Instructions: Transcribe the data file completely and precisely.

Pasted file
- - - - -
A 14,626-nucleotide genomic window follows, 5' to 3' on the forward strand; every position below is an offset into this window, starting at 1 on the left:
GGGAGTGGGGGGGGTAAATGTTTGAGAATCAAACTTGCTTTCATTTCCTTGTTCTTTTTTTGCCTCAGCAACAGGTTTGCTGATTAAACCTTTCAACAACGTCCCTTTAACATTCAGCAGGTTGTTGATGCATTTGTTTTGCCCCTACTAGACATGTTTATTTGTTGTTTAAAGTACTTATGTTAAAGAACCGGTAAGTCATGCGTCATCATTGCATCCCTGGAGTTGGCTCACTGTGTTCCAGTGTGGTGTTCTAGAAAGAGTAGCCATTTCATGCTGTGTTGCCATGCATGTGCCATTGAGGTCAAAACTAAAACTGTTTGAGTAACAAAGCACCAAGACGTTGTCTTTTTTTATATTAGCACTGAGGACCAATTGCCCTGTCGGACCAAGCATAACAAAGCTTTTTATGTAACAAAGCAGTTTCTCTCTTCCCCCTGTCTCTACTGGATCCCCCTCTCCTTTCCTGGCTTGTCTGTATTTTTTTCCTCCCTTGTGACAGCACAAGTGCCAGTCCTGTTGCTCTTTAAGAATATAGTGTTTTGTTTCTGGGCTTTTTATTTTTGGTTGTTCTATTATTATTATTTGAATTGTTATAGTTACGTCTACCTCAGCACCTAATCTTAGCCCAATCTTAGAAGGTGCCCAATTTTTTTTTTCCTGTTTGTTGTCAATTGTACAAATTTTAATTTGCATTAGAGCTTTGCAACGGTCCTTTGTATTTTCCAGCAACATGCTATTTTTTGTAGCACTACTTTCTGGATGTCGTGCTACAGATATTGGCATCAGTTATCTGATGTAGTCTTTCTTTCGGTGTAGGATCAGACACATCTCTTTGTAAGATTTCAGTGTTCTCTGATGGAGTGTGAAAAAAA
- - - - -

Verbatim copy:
A 14,626-nucleotide genomic window follows, 5' to 3' on the forward strand; every position below is an offset into this window, starting at 1 on the left:
GGGAGTGGGGGGGGTAAATGTTTGAGAATCAAACTTGCTTTCATTTCCTTGTTCTTTTTTTGCCTCAGCAACAGGTTTGCTGATTAAACCTTTCAACAACGTCCCTTTAACATTCAGCAGGTTGTTGATGCATTTGTTTTGCCCCTACTAGACATGTTTATTTGTTGTTTAAAGTACTTATGTTAAAGAACCGGTAAGTCATGCGTCATCATTGCATCCCTGGAGTTGGCTCACTGTGTTCCAGTGTGGTGTTCTAGAAAGAGTAGCCATTTCATGCTGTGTTGCCATGCATGTGCCATTGAGGTCAAAACTAAAACTGTTTGAGTAACAAAGCACCAAGACGTTGTCTTTTTTTATATTAGCACTGAGGACCAATTGCCCTGTCGGACCAAGCATAACAAAGCTTTTTATGTAACAAAGCAGTTTCTCTCTTCCCCCTGTCTCTACTGGATCCCCCTCTCCTTTCCTGGCTTGTCTGTATTTTTTTCCTCCCTTGTGACAGCACAAGTGCCAGTCCTGTTGCTCTTTAAGAATATAGTGTTTTGTTTCTGGGCTTTTTATTTTTGGTTGTTCTATTATTATTATTTGAATTGTTATAGTTACGTCTACCTCAGCACCTAATCTTAGCCCAATCTTAGAAGGTGCCCAATTTTTTTTTTCCTGTTTGTTGTCAATTGTACAAATTTTAATTTGCATTAGAGCTTTGCAACGGTCCTTTGTATTTTCCAGCAACATGCTATTTTTTGTAGCACTACTTTCTGGATGTCGTGCTACAGATATTGGCATCAGTTATCTGATGTAGTCTTTCTTTCGGTGTAGGATCAGACACATCTCTTTGTAAGATTTCAGTGTTCTCTGATGGAGTGTGAAAAAAA